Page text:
Almost everyone has a bucket list to complete before their healthy “golden” years are gone: travel to never-seen places, run a marathon, learn to sail, get a degree, buy a cabin in a special spot, or spend a summer doing something life-changing. But would your plans change if you knew exactly how many healthy years you have left?
There isn’t an app for that (yet), but researchers at the Goldenson Center for Actuarial Research have developed that they say comes pretty close.
Type in your information and get results
While isn’t the first of its kind, it is backed up by science. Research supports many factors of this model, such as how , and diseases like can impact life expectancy. So, the calculator starts by asking questions based on your:
- education level
Then, it digs into your lifestyle choices:
- How many days of the week do you exercise?
- Do you smoke?
- How often do you get into car accidents?
- How much do you drink?
- Do you have type 2 diabetes?
- How do you actually feel about your health?
As you go through the questions, you may find yourself consciously weighing up your lifestyle choices. Are you really be getting enough sleep? Is the number of alcoholic drinks accurate or a guesstimate (or an outright fib!)?
What parts of your life surprise you?
After you hit calculate, the algorithm breaks down the years you haven’t lived yet, pointing to the number of “healthy life” years you have left, along with your “unhealthy life” years.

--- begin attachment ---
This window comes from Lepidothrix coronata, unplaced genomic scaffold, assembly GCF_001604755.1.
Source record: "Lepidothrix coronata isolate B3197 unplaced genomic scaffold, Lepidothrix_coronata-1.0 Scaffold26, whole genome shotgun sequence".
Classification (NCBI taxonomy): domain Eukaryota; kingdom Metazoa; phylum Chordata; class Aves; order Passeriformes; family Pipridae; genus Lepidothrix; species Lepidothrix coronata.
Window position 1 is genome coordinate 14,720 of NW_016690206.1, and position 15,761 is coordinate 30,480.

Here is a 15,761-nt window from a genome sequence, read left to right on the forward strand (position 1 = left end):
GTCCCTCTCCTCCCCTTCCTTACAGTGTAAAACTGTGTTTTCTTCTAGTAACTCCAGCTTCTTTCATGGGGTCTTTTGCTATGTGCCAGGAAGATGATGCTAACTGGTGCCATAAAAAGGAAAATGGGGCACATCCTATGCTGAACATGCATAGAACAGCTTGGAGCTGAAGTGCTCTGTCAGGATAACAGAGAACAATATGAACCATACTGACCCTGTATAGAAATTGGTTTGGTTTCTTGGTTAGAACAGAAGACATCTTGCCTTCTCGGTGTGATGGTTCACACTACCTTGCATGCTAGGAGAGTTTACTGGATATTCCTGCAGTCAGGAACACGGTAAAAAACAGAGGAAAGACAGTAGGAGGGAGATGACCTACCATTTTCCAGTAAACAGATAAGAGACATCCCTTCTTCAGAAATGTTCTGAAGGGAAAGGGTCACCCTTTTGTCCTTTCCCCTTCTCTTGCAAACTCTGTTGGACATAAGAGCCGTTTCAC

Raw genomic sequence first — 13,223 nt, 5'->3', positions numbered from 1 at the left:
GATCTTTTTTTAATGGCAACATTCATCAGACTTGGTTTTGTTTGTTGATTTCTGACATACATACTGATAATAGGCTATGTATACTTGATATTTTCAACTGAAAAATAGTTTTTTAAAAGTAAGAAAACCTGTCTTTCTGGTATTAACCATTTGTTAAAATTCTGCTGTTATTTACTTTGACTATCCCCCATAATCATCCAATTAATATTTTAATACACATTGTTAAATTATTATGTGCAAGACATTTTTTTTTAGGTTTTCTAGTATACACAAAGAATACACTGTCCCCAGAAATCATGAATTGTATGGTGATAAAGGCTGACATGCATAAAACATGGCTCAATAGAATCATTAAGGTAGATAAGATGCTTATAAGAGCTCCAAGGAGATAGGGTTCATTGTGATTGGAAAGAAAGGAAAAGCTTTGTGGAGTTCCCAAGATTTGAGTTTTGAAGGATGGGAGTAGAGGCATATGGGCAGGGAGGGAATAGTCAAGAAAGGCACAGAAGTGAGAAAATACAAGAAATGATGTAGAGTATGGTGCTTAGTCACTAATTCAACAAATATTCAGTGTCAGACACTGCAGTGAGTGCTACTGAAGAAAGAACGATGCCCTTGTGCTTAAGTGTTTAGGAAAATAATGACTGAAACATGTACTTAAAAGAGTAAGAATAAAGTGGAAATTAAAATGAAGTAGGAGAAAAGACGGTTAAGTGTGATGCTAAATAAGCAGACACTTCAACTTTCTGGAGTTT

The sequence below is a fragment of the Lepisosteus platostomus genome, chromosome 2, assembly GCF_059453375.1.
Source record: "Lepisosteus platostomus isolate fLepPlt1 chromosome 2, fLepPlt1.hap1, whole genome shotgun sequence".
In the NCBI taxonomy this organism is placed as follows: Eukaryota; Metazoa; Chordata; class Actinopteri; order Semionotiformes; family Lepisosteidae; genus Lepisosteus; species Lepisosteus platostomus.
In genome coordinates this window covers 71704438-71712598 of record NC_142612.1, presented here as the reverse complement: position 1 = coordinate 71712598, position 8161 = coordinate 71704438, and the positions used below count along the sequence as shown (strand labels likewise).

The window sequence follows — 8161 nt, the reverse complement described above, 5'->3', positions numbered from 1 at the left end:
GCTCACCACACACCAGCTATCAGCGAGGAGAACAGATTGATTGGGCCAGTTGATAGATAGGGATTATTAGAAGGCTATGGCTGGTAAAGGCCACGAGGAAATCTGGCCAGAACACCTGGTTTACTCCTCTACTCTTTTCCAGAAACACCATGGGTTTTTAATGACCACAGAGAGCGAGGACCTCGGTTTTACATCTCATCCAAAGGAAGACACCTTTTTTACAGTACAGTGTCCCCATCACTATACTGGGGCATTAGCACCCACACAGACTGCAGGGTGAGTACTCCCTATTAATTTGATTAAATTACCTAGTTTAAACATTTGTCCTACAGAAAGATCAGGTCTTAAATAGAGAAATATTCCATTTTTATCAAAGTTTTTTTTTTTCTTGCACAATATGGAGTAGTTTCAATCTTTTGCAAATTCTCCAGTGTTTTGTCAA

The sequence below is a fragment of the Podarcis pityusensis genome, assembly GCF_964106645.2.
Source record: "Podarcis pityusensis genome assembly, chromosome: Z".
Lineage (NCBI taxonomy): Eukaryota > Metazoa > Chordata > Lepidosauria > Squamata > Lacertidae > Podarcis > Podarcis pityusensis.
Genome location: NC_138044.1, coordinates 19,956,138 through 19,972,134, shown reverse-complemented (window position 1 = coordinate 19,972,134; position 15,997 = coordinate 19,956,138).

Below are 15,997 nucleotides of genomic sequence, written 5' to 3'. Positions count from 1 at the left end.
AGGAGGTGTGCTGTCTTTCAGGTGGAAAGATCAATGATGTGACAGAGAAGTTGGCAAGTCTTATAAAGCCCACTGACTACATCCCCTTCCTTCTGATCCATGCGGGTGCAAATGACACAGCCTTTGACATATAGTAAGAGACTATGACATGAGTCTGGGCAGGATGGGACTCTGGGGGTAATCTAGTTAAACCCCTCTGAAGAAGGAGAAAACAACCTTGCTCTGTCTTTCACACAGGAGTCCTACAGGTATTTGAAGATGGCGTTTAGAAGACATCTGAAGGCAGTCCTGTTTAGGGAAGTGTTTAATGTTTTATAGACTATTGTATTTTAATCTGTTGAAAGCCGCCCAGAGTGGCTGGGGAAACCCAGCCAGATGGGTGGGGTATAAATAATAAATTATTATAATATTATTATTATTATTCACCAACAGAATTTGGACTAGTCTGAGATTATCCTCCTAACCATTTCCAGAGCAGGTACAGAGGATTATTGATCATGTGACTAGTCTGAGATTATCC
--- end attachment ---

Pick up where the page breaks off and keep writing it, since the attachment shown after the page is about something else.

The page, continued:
Fortunately, it doesn’t end on a “death note”
lists ways you can extend your “healthy years” and tells you exactly how many years it can be prolonged by. (For example, sleeping earlier could extend my healthy life expectancy by 22 months.) Again, many of these lifestyle changes are backed up by science and accessible for most people.
- Get more exercise and stay active.
- Stop smoking, if you smoke.
- Drink minimal alcohol (1-2 units per day for women, 3 or fewer for men)
- Prioritize sleep.
In an article for , professor Jeyaraj Vadiveloo says that according to the research team’s estimate, a 60-year-old man who eats right, sleeps well, and stays within a healthy weight range could have 13 more years of healthy living than a 60-year-old man with less-healthy habits.
Of course, the calculator is definitely not an exact science.
It doesn’t account for genetic factors, which can contribute up to . It can’t verify things in the future that are out of your control, such as natural disasters or accidents. Its calculations are based on what we know from research, so immeasurable factors such as stress levels, attitudes, and friendships aren’t accounted for.
Healthy years are the new golden years
Knowledge and time can do great things. If you knew exercise and sleep could help slow down the hands of time and give you more years, would you?
The Goldenson Center’s calculator is admittedly still a work in progress. It’s still too early to say to what extent their findings are accurate and as they refine their calculator, there could be potential to add categories. Other things they could factor in are drug use, type of diet, and children. For now, their hope is that by informing users about healthy habits and what can potentially extend the so-called “healthy years,” people can then actively and consciously make the best of them.
Click to check out the calculator for yourself.
Allison Krupp is an American writer, editor, and ghostwriting novelist. Between wild, multi-continental adventures, she resides in Berlin, Germany. Check out her website .